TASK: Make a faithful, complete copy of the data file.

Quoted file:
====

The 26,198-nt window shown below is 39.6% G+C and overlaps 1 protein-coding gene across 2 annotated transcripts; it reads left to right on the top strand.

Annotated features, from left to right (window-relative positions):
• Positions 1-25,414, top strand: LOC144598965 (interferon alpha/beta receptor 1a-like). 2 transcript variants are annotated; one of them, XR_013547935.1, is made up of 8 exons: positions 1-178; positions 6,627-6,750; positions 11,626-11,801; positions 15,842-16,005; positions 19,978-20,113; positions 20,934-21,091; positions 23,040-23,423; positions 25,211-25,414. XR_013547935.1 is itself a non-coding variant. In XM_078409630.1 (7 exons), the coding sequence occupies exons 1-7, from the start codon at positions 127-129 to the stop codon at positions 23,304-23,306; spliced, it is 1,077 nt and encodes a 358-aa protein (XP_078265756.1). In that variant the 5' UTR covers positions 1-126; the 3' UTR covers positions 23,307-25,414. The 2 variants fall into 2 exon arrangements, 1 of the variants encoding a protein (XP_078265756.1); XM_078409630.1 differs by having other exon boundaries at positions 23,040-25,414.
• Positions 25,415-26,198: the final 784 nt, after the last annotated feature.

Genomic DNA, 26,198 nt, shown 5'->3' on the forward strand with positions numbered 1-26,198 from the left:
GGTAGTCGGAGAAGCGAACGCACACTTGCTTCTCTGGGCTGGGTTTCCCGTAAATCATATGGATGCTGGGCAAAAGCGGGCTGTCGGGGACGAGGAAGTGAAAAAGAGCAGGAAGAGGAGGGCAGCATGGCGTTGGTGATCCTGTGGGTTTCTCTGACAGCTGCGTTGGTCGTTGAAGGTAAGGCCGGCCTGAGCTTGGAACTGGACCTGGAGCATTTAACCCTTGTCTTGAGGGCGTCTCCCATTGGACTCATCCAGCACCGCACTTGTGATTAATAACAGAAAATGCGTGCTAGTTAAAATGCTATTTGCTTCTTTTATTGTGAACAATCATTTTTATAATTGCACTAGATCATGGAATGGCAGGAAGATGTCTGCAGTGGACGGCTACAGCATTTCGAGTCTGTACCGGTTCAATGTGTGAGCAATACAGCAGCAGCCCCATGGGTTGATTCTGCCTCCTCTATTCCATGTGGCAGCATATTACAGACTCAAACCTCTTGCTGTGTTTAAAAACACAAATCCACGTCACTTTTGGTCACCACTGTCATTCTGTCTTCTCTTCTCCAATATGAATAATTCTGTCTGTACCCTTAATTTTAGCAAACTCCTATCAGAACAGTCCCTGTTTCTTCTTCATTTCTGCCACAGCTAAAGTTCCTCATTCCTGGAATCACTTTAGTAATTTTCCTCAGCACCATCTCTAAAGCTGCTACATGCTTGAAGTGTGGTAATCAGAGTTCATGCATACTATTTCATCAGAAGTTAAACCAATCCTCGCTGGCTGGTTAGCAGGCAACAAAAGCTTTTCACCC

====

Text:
The 26,198-nt window shown below is 39.6% G+C and overlaps 1 protein-coding gene across 2 annotated transcripts; it reads left to right on the top strand.

Annotated features, from left to right (window-relative positions):
• Positions 1-25,414, top strand: LOC144598965 (interferon alpha/beta receptor 1a-like). 2 transcript variants are annotated; one of them, XR_013547935.1, is made up of 8 exons: positions 1-178; positions 6,627-6,750; positions 11,626-11,801; positions 15,842-16,005; positions 19,978-20,113; positions 20,934-21,091; positions 23,040-23,423; positions 25,211-25,414. XR_013547935.1 is itself a non-coding variant. In XM_078409630.1 (7 exons), the coding sequence occupies exons 1-7, from the start codon at positions 127-129 to the stop codon at positions 23,304-23,306; spliced, it is 1,077 nt and encodes a 358-aa protein (XP_078265756.1). In that variant the 5' UTR covers positions 1-126; the 3' UTR covers positions 23,307-25,414. The 2 variants fall into 2 exon arrangements, 1 of the variants encoding a protein (XP_078265756.1); XM_078409630.1 differs by having other exon boundaries at positions 23,040-25,414.
• Positions 25,415-26,198: the final 784 nt, after the last annotated feature.

Genomic DNA, 26,198 nt, shown 5'->3' on the forward strand with positions numbered 1-26,198 from the left:
GGTAGTCGGAGAAGCGAACGCACACTTGCTTCTCTGGGCTGGGTTTCCCGTAAATCATATGGATGCTGGGCAAAAGCGGGCTGTCGGGGACGAGGAAGTGAAAAAGAGCAGGAAGAGGAGGGCAGCATGGCGTTGGTGATCCTGTGGGTTTCTCTGACAGCTGCGTTGGTCGTTGAAGGTAAGGCCGGCCTGAGCTTGGAACTGGACCTGGAGCATTTAACCCTTGTCTTGAGGGCGTCTCCCATTGGACTCATCCAGCACCGCACTTGTGATTAATAACAGAAAATGCGTGCTAGTTAAAATGCTATTTGCTTCTTTTATTGTGAACAATCATTTTTATAATTGCACTAGATCATGGAATGGCAGGAAGATGTCTGCAGTGGACGGCTACAGCATTTCGAGTCTGTACCGGTTCAATGTGTGAGCAATACAGCAGCAGCCCCATGGGTTGATTCTGCCTCCTCTATTCCATGTGGCAGCATATTACAGACTCAAACCTCTTGCTGTGTTTAAAAACACAAATCCACGTCACTTTTGGTCACCACTGTCATTCTGTCTTCTCTTCTCCAATATGAATAATTCTGTCTGTACCCTTAATTTTAGCAAACTCCTATCAGAACAGTCCCTGTTTCTTCTTCATTTCTGCCACAGCTAAAGTTCCTCATTCCTGGAATCACTTTAGTAATTTTCCTCAGCACCATCTCTAAAGCTGCTACATGCTTGAAGTGTGGTAATCAGAGTTCATGCATACTATTTCATCAGAAGTTAAACCAATCCTCGCTGGCTGGTTAGCAGGCAACAAAAGCTTTTCACCC